THE DOCTOR IS IN — Virtual humans help us be more honest

TOPIC

Some first research exploring how people are more honest and less embarrassed when sharing very personal details with a virtual Human than they are with the real thing. There is the promise of help for people struggling with serious mental anguish, including post-traumatic stress. 

 

TESA  Technology/Entrepreneurship/Society/Arts

 

FINDING 
Research carried out by the University of Southern California is the first of its kind and shows a willingness on the part of patients to divulge even very embarrassing information if they believe there is no human involved.

Subjects recruited through Craigslist aged between eighteen and sixty five were evaluated using SimSensei, a virtual human application able to pick up signals of depression and anxiety through both real-time sensing and non-verbal behaviours.

The aim is to see whether such technology can be of help to real people. The virtual human Ellie would ask questions, feedback, and express empathetic listening, thereby developing rapport and not judging – two important things when it comes to disclosing personal information important to the beginning of diagnosis and therapy.

 

IMPLICATIONS 
Whilst the researchers point out this is not a replacement to real people offering the necessary care and support, but a way of opening up the process with more important and critical information being available sooner.

I find it fascinating how people can be more honest to a virtual human and wonder about how this will not only be something which helps more serious mental conditions but also those carried around by people which inhibit them from flourishing in their lives.

 

QUOTES

“The study provides the first empirical evidence that virtual humans can increase a patient’s willingness to disclose personal information in a clinical setting. It also presents compelling reasons for doctors to start using virtual humans as medical screeners. The honest answers acquired by a virtual human could help doctors diagnose and treat their patients more appropriately.” (Tanya Abrams – USC)

“One participant who thought the virtual human was automated said the experience was “way better than talking to a person. I don’t really feel comfortable talking about personal stuff to other people”.” (Tanya Abrams – USC)

Tweet: The Doctor is in — meet Ellie, your virtual therapist. Trend spotting @theimn @geoffreybaines

 

SOURCES 
Futurity: 21st July 2014

Original article

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The World’s First Affectionate Robot

 

Technology, Entrepreneurship, Society, Art

FINDING

On June 5, 2014 Softbank Chairman and CEO, Masayoshi Son, introduced the first affectionate robot to the world. Built in partnership with Aldebaran Robotics SAS, “Pepper’s” human like qualities are driven by an “emotional engine” and a cloud-based AI. It is Softbank’s intention to install affectionate robots in several of its retail location in Japan. Pepper will be available to the Japanese consumer by 2015.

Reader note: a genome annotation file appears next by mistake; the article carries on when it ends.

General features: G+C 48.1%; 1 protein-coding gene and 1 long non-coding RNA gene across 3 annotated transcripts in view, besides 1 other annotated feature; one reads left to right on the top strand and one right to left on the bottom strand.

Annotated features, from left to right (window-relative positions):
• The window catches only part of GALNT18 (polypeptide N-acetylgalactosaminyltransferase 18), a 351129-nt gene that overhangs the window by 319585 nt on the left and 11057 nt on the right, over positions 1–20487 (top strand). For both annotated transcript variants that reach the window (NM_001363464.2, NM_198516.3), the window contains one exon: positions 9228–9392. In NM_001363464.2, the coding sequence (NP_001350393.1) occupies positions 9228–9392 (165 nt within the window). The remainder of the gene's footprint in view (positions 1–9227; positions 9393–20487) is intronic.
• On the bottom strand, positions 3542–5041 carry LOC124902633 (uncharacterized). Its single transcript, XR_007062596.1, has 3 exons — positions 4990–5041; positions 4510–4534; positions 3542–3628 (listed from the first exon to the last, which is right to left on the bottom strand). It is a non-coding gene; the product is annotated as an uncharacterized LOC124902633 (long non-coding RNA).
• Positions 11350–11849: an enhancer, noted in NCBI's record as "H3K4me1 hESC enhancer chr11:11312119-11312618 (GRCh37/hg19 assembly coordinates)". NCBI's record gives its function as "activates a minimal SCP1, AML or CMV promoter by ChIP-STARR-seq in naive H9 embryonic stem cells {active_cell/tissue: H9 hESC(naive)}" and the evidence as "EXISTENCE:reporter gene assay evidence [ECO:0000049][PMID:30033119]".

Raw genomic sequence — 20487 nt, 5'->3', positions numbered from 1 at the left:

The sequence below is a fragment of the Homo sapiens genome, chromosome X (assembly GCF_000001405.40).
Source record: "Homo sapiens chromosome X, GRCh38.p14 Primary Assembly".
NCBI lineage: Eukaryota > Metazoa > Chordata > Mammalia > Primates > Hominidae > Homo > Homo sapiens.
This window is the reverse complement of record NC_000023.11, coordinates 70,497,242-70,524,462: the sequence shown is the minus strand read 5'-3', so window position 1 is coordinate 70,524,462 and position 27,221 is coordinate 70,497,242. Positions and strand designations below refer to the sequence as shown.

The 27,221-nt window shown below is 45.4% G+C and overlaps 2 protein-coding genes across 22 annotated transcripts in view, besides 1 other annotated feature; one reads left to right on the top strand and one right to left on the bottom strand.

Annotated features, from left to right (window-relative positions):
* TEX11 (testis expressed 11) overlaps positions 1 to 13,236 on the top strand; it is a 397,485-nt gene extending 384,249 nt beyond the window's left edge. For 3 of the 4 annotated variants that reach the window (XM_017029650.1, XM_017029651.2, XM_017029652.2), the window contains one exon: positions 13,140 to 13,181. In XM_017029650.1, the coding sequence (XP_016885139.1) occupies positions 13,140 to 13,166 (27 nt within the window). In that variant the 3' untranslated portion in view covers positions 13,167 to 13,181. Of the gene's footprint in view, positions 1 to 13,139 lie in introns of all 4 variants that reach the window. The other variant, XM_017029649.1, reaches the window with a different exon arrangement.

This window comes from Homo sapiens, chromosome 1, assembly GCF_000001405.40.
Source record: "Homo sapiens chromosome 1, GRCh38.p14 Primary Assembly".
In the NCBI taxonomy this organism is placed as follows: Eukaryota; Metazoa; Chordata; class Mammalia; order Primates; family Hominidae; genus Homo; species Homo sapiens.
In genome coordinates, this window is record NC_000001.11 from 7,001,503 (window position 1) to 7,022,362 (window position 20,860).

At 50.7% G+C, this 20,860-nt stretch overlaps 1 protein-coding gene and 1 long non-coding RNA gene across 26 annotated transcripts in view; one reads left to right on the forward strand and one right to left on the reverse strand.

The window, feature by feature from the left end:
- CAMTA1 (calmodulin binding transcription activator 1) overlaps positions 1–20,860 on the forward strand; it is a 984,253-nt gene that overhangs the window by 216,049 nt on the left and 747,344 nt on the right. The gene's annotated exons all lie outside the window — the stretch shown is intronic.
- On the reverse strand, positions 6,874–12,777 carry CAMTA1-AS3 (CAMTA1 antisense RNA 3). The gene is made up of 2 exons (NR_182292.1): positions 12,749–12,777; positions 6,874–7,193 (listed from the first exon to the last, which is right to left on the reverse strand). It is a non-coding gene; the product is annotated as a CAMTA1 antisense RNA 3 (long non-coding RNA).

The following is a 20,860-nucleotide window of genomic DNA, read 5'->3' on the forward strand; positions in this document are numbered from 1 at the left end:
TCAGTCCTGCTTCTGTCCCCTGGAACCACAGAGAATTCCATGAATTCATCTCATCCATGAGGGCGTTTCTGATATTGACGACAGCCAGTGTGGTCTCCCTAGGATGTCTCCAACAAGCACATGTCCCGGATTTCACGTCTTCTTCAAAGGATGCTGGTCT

IMPLICATIONS

Human like robots are not a new idea. People have been imagining them for much of the past century. What makes this finding significant is that for the first time, affectionate robots are being introduced to the consumer market. No longer limited to the realm of science fiction novels and movies. These are not robots that take the place of human manual labour. Rather, robots that could soon replace human warmth and human contact. They are lauded as being able to replace a “babysitter, nurse, and emergency medical worker.” And they have the ability to improve their emotional intuition and response. The more they experience, the more they will learn…and evolve. Machines with emotional intelligence.

What will an AI that has been given 25-30 years of life experience look like? Sound like? Act like? Feel like? Could this be the beginning of the beginning of sentient machines? And how ubiquitous will these affectionate robots be in 2045?

QUOTES

“It’s either a technological breakthrough or the most terrifying robot advancement I’ve ever heard of.” -Lance Ulanoff, Chief Correspondent and Editor-at-Large of Mashable.

SOURCES

http://mashable.com/2014/06/05/softbank-emotional-robot/

WILL AI GET A STANDING OVATION AT TED?

Geoffrey Baines Edinburgh, Scotland March 21, 2014
Submitted, March 21, 2014
Geoffrey Baines
Edinburgh, Scotland

Technology, Entrepreneurship, Society, Art

FINDING
Peter Diamandis and TED’s Chris Anderson have announced an amazing XPrize to move Artificial Intelligence forward.  The challenge: “Can an A.I. give a TED talk so powerful and compelling that it commands a standing ovation?”

IMPLICATIONS
In the last four years, IBM’s Watson and Google’s Deep Learning have pushed forward AI’s evolution. Now, the XPrize promises to give the truest indication of just how human A.I. is really becoming.

There is also an opportunity to be involved in the project.  Peter Diamandis invites his Abundance 360 members to be part of the action: “Because the design of this XPRIZE isn’t easy or obvious, I’m turning to you, my Abundance & Bold community, for help and input. For example: How long should the A.I.’s TED talk be? How should the subject be chosen? How should the competition be judged? Should the A.I. be a physical robot that walks (or rolls) on stage or just a voice?”

I think I might just join in.

QUOTES
“We’re currently agnostic as to how the talk is presented. Could be a robot walking onto the stage, an avatar or Scarlett Johansson’s sexy disembodied voice. And the ‘standing O’ criterion is intended as a powerful symbol for the standard a talk should aspire to.” (Chris Anderson)

SOURCE
Email from Abundance 360, but you can also check in here:

http://blog.ted.com/2014/03/20/a-ted-talk-from-artificial-intelligence-theres-an-xprize-for-that/